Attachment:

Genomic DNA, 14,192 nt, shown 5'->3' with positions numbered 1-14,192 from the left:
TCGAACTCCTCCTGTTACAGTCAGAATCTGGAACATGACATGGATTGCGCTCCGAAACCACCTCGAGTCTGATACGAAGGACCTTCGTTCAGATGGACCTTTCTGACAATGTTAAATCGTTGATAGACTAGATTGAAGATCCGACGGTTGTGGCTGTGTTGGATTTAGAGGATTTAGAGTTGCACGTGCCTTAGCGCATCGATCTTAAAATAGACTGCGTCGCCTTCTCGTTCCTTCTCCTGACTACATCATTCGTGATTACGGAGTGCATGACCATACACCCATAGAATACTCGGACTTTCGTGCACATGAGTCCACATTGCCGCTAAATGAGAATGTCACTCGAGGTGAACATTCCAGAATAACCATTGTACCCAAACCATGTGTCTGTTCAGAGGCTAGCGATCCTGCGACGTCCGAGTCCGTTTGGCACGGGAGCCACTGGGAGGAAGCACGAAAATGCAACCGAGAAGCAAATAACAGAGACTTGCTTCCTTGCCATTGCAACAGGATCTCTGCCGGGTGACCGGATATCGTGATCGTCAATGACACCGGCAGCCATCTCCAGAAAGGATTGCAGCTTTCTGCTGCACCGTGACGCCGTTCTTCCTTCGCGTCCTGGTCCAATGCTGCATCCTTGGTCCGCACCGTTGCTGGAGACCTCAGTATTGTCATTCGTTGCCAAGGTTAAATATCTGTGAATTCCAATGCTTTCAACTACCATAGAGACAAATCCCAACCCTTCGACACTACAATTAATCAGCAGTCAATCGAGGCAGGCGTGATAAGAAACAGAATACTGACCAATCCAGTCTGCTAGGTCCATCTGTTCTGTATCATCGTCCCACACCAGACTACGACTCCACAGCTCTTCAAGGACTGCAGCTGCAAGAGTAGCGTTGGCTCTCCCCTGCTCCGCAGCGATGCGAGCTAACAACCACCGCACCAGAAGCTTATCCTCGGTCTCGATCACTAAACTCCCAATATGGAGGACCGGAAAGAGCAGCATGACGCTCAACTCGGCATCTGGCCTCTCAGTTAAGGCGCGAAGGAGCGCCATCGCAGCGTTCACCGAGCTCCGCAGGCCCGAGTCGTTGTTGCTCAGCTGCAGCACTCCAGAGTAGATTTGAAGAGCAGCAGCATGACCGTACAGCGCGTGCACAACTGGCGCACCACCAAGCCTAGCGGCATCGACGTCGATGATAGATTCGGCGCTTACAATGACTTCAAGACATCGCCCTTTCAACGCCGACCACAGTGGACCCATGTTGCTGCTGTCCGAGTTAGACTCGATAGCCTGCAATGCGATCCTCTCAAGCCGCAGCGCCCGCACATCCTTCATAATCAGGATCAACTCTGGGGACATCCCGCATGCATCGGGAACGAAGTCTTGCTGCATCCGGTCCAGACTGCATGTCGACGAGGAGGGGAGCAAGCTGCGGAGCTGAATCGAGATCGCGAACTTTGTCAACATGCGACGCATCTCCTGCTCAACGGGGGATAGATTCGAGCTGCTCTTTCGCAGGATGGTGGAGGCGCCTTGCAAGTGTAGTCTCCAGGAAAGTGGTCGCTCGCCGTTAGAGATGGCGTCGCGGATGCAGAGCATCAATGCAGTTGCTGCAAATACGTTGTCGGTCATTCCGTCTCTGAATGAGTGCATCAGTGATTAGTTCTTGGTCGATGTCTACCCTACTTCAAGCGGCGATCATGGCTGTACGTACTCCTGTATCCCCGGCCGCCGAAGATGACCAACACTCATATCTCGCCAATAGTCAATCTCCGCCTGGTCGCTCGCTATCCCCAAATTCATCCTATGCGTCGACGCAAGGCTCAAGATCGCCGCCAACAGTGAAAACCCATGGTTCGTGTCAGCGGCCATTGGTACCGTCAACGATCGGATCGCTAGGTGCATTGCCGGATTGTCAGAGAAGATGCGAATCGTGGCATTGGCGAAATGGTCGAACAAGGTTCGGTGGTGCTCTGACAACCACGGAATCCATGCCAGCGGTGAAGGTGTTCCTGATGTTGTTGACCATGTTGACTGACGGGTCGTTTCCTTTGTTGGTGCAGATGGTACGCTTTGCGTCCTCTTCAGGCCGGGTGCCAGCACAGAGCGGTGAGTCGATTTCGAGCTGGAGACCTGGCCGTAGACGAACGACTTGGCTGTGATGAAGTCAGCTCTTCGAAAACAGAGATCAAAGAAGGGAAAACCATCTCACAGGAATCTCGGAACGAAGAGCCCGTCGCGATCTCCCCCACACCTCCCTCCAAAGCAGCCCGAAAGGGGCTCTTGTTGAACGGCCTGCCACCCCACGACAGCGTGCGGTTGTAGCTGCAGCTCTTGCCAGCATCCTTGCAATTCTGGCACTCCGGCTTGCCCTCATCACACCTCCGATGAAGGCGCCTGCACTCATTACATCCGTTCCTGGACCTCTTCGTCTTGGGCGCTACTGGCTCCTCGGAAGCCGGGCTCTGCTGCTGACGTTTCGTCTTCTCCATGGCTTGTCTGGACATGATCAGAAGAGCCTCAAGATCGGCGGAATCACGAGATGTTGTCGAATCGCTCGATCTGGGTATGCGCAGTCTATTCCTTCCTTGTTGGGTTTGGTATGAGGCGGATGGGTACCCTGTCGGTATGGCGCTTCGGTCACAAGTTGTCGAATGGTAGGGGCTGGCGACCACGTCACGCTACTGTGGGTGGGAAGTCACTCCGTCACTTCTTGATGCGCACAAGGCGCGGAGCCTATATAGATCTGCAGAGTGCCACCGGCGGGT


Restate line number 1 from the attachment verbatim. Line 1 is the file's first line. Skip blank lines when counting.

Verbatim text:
Genomic DNA, 14,192 nt, shown 5'->3' with positions numbered 1-14,192 from the left: